Also important: the deep (and necessary) connections between apparitions, hauntings and poltergeists and other psychic experiences and abilities, and why a ghost hunter or paranormal investigator needs an understanding of the findings of Parapsychology in order to both conduct a thorough investigation and come to at least a range of reasonable conclusions – and to understand the “why” of the phenomena.

ADVANCED GHOST HUNTING: $250 which includes 2 hours of one on one phone/Skype time with Loyd Auerbach (materials alone, $125, including mp3 of last presentation of the course).  This course is a follow up to the HCH Ghost Hunting course and to the Rhine Education Center Investigations course taught by Loyd Auerbach.
In this course, students will:
1) Delve deeper into the field investigations methodologies and models of the phenomena in Parapsychology.
2) Delve deeper into dealing with clients (living and dead) during investigations, resolutions and follow-up.
3) Delve deeper into the investigation of public-haunts.
4) Delve deeper into sorting through evidence, and look at how/when technology, including EVP, and psychics/mediums fit best into both private home and public site investigations.
Note that there are prerequisites to taking the Advanced class, but no prereqs if you just want to purchase the materials.
Happy to send out the actual course outlines to anyone who contacts me for this.
To register for courses, or purchase the full course or just materials, contact HCH Institute at or 925-283-3941.
The Ghost Hunting course counts towards the Certificate in Parapsychological Studies offered by HCH Institute,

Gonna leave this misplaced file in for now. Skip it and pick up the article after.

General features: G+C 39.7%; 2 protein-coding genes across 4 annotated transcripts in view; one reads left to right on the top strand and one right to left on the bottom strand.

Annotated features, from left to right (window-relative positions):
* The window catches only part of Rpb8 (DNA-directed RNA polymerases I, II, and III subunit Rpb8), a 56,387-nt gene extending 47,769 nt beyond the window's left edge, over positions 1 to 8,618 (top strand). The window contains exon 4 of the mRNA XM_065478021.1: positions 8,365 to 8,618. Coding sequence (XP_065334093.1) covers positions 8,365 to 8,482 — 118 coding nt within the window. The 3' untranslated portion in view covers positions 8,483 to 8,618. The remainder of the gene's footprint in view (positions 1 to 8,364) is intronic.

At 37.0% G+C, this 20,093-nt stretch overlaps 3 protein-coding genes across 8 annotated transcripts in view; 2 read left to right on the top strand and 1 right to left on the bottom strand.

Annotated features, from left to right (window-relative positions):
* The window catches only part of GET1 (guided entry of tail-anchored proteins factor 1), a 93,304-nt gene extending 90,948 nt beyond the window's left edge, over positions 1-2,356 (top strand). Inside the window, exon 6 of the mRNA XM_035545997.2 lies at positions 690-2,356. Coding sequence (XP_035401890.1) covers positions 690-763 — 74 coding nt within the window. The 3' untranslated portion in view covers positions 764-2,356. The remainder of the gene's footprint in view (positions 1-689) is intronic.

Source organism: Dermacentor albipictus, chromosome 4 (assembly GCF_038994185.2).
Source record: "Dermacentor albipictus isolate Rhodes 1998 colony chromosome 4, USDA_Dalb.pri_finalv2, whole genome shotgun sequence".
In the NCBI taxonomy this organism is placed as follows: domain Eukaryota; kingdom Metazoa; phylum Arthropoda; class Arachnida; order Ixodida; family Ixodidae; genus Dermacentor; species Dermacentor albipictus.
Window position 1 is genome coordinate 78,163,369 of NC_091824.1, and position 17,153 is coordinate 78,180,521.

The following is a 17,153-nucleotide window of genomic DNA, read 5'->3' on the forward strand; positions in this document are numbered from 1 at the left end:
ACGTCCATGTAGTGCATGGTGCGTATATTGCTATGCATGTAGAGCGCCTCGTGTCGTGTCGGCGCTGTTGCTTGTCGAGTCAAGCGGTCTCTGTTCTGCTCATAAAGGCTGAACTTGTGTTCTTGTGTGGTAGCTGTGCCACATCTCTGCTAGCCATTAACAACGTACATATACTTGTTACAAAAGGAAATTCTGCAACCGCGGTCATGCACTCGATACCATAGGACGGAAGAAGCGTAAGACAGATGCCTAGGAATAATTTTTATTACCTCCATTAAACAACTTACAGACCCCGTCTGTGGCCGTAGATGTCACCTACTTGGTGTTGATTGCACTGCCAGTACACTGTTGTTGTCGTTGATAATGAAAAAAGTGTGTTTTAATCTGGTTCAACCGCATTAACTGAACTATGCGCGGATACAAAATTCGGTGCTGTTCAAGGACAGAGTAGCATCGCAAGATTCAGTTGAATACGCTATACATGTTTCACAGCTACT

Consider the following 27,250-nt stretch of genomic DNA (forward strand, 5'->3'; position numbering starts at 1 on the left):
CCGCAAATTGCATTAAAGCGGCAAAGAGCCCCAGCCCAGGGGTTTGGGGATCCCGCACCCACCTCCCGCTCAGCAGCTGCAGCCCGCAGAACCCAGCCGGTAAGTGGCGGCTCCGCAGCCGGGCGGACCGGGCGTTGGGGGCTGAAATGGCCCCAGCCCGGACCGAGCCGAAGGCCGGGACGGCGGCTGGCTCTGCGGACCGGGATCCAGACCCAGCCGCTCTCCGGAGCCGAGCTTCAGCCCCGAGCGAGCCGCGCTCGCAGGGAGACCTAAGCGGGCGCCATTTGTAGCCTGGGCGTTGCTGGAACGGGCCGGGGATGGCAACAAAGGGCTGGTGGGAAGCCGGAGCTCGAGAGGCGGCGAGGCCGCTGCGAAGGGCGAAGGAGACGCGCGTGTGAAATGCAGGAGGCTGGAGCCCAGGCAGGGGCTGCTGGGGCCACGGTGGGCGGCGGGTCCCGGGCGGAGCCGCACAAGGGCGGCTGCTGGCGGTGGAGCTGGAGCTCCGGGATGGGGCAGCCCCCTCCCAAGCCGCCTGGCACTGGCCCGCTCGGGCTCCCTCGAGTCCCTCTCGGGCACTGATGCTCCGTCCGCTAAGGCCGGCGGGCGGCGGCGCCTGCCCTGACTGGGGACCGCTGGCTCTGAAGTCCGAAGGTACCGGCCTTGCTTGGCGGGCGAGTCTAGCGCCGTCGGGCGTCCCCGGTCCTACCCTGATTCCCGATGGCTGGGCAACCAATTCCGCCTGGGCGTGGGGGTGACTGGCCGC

Harnessing the Paranormal Community: New article in EDGE OF SCIENCE

EDGE OF SCIENCE, the quarterly newsletter of the Society for Scientific Exploration, just published a new issue, which includes my article “Harnessing the Paranormal Community.”

While directed at parapsychologists and other peers, colleagues and academics who are generally aware of the rise of the ghost hunting groups, paranormal enthusiasts and even the “paranormal community,” it should also be of interest to people in that community.

There is a great disconnect between the scientific community and the paranormal community.

Time to bridge the gap!

Loyd Auerbach on HOTEL IMPOSSIBLE, January 7, 2013

Back in September, I visited the Hotel Leger in Mokelumne Hill, CA (in the Gold Country), at the invitation of the Travel Channel, to participate in the shooting of an episode of HOTEL IMPOSSIBLE.

While the show focuses on helping hotels that need both a facelift and other work to bring them back from a financial brink, as the Hotel Leger had a reputation for being haunted, they’d asked me to do a brief investigative assessment and something more.

With the crew of the show and the entire town working on physical renovations of the hotel, it was really tough to do a great job of investigating. Fortunately, I also had some information from a colleague, Mark Boccuzzi of the Windbridge Institute, who’d done an investigation several years ago. Maria Lagana-Sales, a psychic who has worked with the Office of Paranormal Investigations, came along for a bit to provide her insight as well.